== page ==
|August, 1944, Prague is where the story begins with a seemingly casual exchange. But in wartime, is any act, any one thing, trivial? Decades later, in contemporary Chicago, the consequences emerge through the medium of television. Documentary filmmaker Ellie Foreman gets a letter prompted by the success of her show “Celebrate Chicago.” One viewer was the elderly Ben Sinclair. When he suddenly dies, his landlady Mrs. Fleischman finds Ellie’s name among his effects and writes to her. Ellie, who hasn’t a clue about a connection to Ben, is curious. And she agrees to help dispose of Ben Sinclair’s possessions. She became a filmmaker to help people tell their stories. The books and wartime relics Ben left behind—will they be enough to tell his?
All too soon, Mrs. Fleischman dies. Then Ben’s things are stolen from Ellie’s suburban home. The single mom, working to move past her ex, doesn’t know what to think. But she has to scramble for work and is soon embroiled in producing a campaign video for a steel magnate running for a Republican seat in the Illinois Senate. Despite these distractions, Ellie stays focused on her odd link to the dead man and turns to her father, a retired lawyer with deep roots in Chicago’s Jewish community, for insights into the mystery of Ben Sinclair. In time, a terrifying scenario develops that reaches back into several pasts. From the political present of the North Shore to the buried memories of the city’s ethnic neighborhoods, the components of Ben’s story eventually merge into an explosive climax.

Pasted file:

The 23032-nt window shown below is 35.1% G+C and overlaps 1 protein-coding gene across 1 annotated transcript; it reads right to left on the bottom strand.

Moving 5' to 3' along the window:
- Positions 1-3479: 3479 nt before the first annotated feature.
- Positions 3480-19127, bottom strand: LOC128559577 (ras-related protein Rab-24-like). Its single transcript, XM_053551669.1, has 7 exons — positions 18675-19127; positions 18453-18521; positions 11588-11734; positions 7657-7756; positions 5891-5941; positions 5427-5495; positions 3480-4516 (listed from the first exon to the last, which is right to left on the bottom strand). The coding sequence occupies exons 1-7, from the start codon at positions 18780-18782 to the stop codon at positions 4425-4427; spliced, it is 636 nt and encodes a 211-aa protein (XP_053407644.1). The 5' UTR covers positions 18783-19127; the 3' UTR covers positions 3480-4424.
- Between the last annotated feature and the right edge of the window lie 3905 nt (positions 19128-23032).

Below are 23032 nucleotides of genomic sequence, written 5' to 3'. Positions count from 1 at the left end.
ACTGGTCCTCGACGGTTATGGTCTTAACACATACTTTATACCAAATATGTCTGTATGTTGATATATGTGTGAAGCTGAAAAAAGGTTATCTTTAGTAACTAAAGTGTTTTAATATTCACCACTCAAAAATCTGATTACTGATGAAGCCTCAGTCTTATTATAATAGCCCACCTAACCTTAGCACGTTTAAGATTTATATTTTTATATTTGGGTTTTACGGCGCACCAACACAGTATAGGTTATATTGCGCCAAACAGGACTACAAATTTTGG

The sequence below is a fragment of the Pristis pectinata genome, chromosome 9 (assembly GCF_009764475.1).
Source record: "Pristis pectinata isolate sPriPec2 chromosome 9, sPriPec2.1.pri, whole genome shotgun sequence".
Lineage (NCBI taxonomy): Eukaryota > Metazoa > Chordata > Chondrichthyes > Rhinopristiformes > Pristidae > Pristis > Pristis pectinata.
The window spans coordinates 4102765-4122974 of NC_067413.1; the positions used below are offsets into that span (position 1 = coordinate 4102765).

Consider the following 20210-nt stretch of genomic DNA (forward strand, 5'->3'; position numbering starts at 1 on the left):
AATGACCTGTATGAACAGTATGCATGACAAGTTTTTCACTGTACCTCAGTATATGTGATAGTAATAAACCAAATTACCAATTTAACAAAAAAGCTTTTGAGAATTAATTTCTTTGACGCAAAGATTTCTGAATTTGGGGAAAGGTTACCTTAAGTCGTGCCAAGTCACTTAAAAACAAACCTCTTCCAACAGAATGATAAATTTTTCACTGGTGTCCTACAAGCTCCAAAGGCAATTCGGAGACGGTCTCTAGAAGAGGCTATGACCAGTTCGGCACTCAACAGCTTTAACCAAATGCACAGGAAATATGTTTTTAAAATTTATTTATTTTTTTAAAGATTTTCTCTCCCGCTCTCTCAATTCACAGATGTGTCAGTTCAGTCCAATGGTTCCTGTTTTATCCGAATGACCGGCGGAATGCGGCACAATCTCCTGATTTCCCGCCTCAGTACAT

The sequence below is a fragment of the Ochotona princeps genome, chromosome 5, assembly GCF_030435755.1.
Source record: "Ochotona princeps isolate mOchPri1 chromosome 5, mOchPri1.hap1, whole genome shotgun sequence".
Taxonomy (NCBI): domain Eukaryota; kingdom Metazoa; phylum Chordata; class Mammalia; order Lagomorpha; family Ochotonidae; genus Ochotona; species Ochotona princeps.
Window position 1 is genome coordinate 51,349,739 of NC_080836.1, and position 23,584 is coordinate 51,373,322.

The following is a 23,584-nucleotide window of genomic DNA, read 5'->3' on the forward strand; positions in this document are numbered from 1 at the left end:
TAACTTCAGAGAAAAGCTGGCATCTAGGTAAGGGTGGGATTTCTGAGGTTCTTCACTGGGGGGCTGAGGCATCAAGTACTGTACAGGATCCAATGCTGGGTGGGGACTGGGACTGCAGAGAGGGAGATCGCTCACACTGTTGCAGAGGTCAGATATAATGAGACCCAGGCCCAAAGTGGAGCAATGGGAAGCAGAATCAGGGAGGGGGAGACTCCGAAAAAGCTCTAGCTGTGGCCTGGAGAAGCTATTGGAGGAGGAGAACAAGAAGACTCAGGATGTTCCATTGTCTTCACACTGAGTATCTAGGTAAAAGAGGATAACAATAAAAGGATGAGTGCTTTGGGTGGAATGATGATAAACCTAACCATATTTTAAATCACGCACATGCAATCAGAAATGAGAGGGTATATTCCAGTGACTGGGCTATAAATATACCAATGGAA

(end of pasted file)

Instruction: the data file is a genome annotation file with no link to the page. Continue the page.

"A masterful blend of politics, history, and suspense, this novel is well worth reading... sharp humor and vivid language... Ellie is an engaging amateur sleuth whose wisdom grows. Readers will hope they won't have to wait too long for Ellie's return." —Publishers Weekly, November 4, 2002
"Complicated... fascinating... Hellmann has a beautifully tuned ear... which makes many of her scenes seriously funny... her film-editor instincts tell her when to let a scene run on and when to cut away." —Dick Adler, Chicago Tribune
"Taut, compelling and gripping, An Eye For Murder is one of the best mysteries I've read in years! Fast-paced, cleverly crafted, complex drama...I highly recommend it." —Terri Figueroa, Romance Reviews Today
"Entertaining and well written... a surprising and satisfying conclusion... a clever thriller." —Ted Hertel, Mystery News
"A clever and compelling thriller." —November Pick, "The Rap Sheet", January Magazine
"Well-written, engagingly paced... exhibits marked talent. We're going to be hearing much more from this author." —Carl Brookins, Reviewing the Evidence
"...A well-written and exciting account of how murder changes an ordinary life. Readers will delight... and are sure to demand more." —Linda Hutton, Mystery Time, October 2002